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Comment: Original sources (Score 2) 126

by enriquevagu (#47775417) Attached to: Research Shows RISC vs. CISC Doesn't Matter

It is really surprising that neither the linked Extremetech article, nor the slashdot summary cite the original source. This research was presented in HPCA'13 in a paper titled "Power Struggles: Revisiting the RISC vs. CISC Debate on Contemporary ARM and x86 Architectures", by Emily Blem et al, from the University of Wisconsin's Vertical Research group, led by Dr. Karu Sankaralingam. You can find the original conference paper in their website.

The Extremtech article indicates that there are new results with some additional architectures (MIPS Loongson and AMD processors were not included in the original HPCA paper), so I assume that they have published an extended journal version of this work, which is not yet listed in their website. Please add a comment if you have a link to the new work.

I do not have any relation with them, but I knew the original HPCA work.

Comment: Re:Men and women not the SAME!! (Score 2) 75

by Geoffrey.landis (#47659689) Attached to: Maryam Mirzakhani Is the First Woman Fields Medalist

Men and Women are not the same. Men tend to spread out wider both dumber and smarter then the mean aka they have larger standard deviation then women in both intelligence and sanity level.

This is a hypothesis. You are stating it as a fact.

The evidence for this hypothesis is, at the moment, quite weak.

Evidence for this hypothesis would be best found by examining a society in which males and females are given identical treatment, and not given different social cues childhood or raised to different expectations. I'm not sure where you find that society.

Comment: Problem and possible alternatives (Score 5, Informative) 131

This is a real pity for the TM community. This is not the first chip with transactional memory support in hardware: The Sun Rock was announced to have hardware TM support, and the IBM Blue Gene/Q Compute chip also supports it. Unlike other proposals for unbounded transactional memory, all these systems employ Hybrid Transactional Memory (ref, ref, ref), in which restricted hardware transactions are designed to correctly coexist with unbounded software transactions, so a software transaction can be started in case a hardware transaction fails for some unavoidable issue (such as lack of cache size or associativity to hold speculative data from the transaction, not because of a conflict). Note that, in any case, very large transactions should arguably be very uncommon, since they would significantly reduce performance (similar to very large critical sections protected by locks).

The problem with the hardware implementation of transactional memory is that they are not simply a new set of instructions which are independent from the rest of the processor. HTM implies multiple aspects, including multiversioning caching for speculative data; allowing for the commit of speculative (transactional) instructions, which could be later rolled back (note that in any other speculative operation such as instructions after branch prediction, the speculation is always resolved before instruction commits because the branch commits earlier); a tight integration with the coherence protocol (see LogTM-SE for an alternative to this very last issue, but still...); a mechanism to support atomic commits in presence of coherence invalidations... From the point of view of processor verification, this is a complete nightmare because these new "extensions" basically impact the complete processor pipeline and coherence protocol, and verifying that every single instruction and data structure behaves as expected in isolation does not guarantee that they will operate correctly in presence of multiple transactions (and non-transactional conflicting code) in multiple cores. There are some formal studies such as this or this, and the IBM people discuss the verification of their Blue Gene TM system in this paper (paywalled).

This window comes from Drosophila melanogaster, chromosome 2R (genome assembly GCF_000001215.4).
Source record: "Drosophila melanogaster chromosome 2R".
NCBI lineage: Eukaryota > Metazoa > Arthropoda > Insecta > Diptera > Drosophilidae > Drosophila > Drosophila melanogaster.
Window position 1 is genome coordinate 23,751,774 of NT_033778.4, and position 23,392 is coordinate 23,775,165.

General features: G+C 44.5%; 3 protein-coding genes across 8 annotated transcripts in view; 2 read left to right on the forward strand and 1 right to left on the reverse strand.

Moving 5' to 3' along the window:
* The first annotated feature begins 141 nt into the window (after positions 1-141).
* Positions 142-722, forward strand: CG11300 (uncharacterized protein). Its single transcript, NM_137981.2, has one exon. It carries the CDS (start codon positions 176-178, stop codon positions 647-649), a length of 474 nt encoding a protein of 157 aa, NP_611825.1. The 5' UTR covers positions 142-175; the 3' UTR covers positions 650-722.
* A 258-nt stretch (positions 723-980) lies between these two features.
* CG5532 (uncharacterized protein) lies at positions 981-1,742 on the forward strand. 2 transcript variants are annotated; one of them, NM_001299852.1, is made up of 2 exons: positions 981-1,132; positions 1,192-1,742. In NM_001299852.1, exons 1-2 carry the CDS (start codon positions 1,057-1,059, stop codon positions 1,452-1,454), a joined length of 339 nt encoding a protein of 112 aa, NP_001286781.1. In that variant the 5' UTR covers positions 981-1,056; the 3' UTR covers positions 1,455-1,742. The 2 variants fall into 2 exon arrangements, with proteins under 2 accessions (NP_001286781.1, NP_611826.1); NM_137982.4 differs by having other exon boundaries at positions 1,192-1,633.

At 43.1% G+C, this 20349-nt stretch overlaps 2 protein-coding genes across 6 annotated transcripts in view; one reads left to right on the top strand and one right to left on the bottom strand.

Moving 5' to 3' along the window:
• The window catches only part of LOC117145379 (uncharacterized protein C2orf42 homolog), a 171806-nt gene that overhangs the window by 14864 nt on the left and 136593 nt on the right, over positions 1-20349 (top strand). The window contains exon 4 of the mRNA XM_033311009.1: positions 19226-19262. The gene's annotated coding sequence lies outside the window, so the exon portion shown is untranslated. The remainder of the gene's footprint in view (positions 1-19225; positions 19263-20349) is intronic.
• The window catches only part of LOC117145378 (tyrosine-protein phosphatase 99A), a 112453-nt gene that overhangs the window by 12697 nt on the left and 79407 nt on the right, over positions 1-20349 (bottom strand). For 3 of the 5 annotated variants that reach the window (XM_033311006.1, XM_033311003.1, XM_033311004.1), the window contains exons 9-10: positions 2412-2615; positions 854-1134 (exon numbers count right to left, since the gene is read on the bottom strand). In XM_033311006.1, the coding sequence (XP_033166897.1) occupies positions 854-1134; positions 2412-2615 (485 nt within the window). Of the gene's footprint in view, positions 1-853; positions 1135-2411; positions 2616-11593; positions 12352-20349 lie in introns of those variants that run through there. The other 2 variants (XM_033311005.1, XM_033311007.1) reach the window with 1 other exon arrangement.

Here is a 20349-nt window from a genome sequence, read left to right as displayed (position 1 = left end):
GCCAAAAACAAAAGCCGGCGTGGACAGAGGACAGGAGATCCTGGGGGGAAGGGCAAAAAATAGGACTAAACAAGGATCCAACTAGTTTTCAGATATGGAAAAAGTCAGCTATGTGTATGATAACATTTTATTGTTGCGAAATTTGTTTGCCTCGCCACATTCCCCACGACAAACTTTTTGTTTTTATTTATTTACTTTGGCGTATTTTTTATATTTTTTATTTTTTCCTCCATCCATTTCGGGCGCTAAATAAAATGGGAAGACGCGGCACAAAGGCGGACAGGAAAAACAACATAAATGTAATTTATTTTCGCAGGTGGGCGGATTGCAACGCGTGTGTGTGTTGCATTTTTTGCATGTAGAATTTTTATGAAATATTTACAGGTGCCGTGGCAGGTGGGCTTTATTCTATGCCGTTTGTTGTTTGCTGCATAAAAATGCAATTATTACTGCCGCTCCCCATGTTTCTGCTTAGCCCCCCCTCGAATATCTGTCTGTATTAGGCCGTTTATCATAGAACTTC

As some others commented before, the nature of the "bug" has not been disclosed. However, since it seems to be easy to reproduce systematically, I would expect it to be related to incorrect speculative data handling in a single transaction (or something similar), rather than races between multiple transactions.

Regarding the alternatives, Intel cannot simply remove these instructions opcodes because previous code would fail. I assume that the patch will make all hardware transactions fail on startup, with an specific error (EAX bit 1 indicates if the transaction can succeed on a retry; setting this flag to 0 should trigger a software transaction). In such case, execution continues at the fallback routine indicated in the XBEGIN instruction, which should begin a software transaction. Effectively, this will be similar to a software TM (STM) with additional overheads (starting the hardware transaction and aborting it; detecting conflicts with nonexistent hardware transactions) that would make it slower than a pure STM implementation.

Comment: They are right - Uses of unicode ambiguous letters (Score 1) 79

They are right doing so. There are letters in different alphabets whose typing is very very similar -- or in fact they are written exactly the same, depending on the font used.